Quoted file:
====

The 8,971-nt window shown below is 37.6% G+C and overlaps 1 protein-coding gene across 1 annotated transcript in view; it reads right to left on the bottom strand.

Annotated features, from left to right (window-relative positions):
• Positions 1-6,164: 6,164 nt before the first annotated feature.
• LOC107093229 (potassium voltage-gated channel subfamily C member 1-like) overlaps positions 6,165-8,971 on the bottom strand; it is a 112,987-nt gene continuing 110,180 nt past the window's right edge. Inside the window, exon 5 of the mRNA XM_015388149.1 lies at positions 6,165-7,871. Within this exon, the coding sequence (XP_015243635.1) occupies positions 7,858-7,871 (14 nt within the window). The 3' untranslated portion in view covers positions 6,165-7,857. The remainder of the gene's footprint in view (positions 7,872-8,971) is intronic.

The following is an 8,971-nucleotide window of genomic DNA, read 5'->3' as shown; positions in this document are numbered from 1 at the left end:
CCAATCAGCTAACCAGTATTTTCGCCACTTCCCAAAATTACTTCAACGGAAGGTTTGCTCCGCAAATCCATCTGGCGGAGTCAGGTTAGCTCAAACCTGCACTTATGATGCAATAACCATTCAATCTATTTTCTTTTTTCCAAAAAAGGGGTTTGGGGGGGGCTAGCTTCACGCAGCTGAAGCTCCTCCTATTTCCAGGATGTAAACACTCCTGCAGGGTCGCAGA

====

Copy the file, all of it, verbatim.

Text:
The 8,971-nt window shown below is 37.6% G+C and overlaps 1 protein-coding gene across 1 annotated transcript in view; it reads right to left on the bottom strand.

Annotated features, from left to right (window-relative positions):
• Positions 1-6,164: 6,164 nt before the first annotated feature.
• LOC107093229 (potassium voltage-gated channel subfamily C member 1-like) overlaps positions 6,165-8,971 on the bottom strand; it is a 112,987-nt gene continuing 110,180 nt past the window's right edge. Inside the window, exon 5 of the mRNA XM_015388149.1 lies at positions 6,165-7,871. Within this exon, the coding sequence (XP_015243635.1) occupies positions 7,858-7,871 (14 nt within the window). The 3' untranslated portion in view covers positions 6,165-7,857. The remainder of the gene's footprint in view (positions 7,872-8,971) is intronic.

The following is an 8,971-nucleotide window of genomic DNA, read 5'->3' as shown; positions in this document are numbered from 1 at the left end:
CCAATCAGCTAACCAGTATTTTCGCCACTTCCCAAAATTACTTCAACGGAAGGTTTGCTCCGCAAATCCATCTGGCGGAGTCAGGTTAGCTCAAACCTGCACTTATGATGCAATAACCATTCAATCTATTTTCTTTTTTCCAAAAAAGGGGTTTGGGGGGGGCTAGCTTCACGCAGCTGAAGCTCCTCCTATTTCCAGGATGTAAACACTCCTGCAGGGTCGCAGA